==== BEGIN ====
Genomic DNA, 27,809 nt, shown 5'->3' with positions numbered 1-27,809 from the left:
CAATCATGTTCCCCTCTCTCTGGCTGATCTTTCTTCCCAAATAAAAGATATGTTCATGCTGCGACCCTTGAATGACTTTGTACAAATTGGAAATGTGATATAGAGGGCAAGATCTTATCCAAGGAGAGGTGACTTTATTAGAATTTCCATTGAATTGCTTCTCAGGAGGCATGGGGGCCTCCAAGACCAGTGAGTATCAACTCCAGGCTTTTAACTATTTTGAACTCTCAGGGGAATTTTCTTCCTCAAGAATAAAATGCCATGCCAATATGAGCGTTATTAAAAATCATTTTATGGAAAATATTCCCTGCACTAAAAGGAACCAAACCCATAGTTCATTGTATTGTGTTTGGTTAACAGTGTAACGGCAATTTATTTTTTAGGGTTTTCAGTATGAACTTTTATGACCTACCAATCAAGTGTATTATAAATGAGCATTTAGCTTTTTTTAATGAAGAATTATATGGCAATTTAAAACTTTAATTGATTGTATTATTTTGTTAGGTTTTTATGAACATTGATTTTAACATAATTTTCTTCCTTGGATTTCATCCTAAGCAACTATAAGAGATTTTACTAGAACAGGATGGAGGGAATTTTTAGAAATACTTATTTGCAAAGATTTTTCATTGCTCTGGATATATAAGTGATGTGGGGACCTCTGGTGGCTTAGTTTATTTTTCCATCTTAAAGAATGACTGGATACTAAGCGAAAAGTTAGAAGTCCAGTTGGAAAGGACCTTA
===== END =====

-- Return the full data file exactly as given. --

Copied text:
Genomic DNA, 27,809 nt, shown 5'->3' with positions numbered 1-27,809 from the left:
CAATCATGTTCCCCTCTCTCTGGCTGATCTTTCTTCCCAAATAAAAGATATGTTCATGCTGCGACCCTTGAATGACTTTGTACAAATTGGAAATGTGATATAGAGGGCAAGATCTTATCCAAGGAGAGGTGACTTTATTAGAATTTCCATTGAATTGCTTCTCAGGAGGCATGGGGGCCTCCAAGACCAGTGAGTATCAACTCCAGGCTTTTAACTATTTTGAACTCTCAGGGGAATTTTCTTCCTCAAGAATAAAATGCCATGCCAATATGAGCGTTATTAAAAATCATTTTATGGAAAATATTCCCTGCACTAAAAGGAACCAAACCCATAGTTCATTGTATTGTGTTTGGTTAACAGTGTAACGGCAATTTATTTTTTAGGGTTTTCAGTATGAACTTTTATGACCTACCAATCAAGTGTATTATAAATGAGCATTTAGCTTTTTTTAATGAAGAATTATATGGCAATTTAAAACTTTAATTGATTGTATTATTTTGTTAGGTTTTTATGAACATTGATTTTAACATAATTTTCTTCCTTGGATTTCATCCTAAGCAACTATAAGAGATTTTACTAGAACAGGATGGAGGGAATTTTTAGAAATACTTATTTGCAAAGATTTTTCATTGCTCTGGATATATAAGTGATGTGGGGACCTCTGGTGGCTTAGTTTATTTTTCCATCTTAAAGAATGACTGGATACTAAGCGAAAAGTTAGAAGTCCAGTTGGAAAGGACCTTA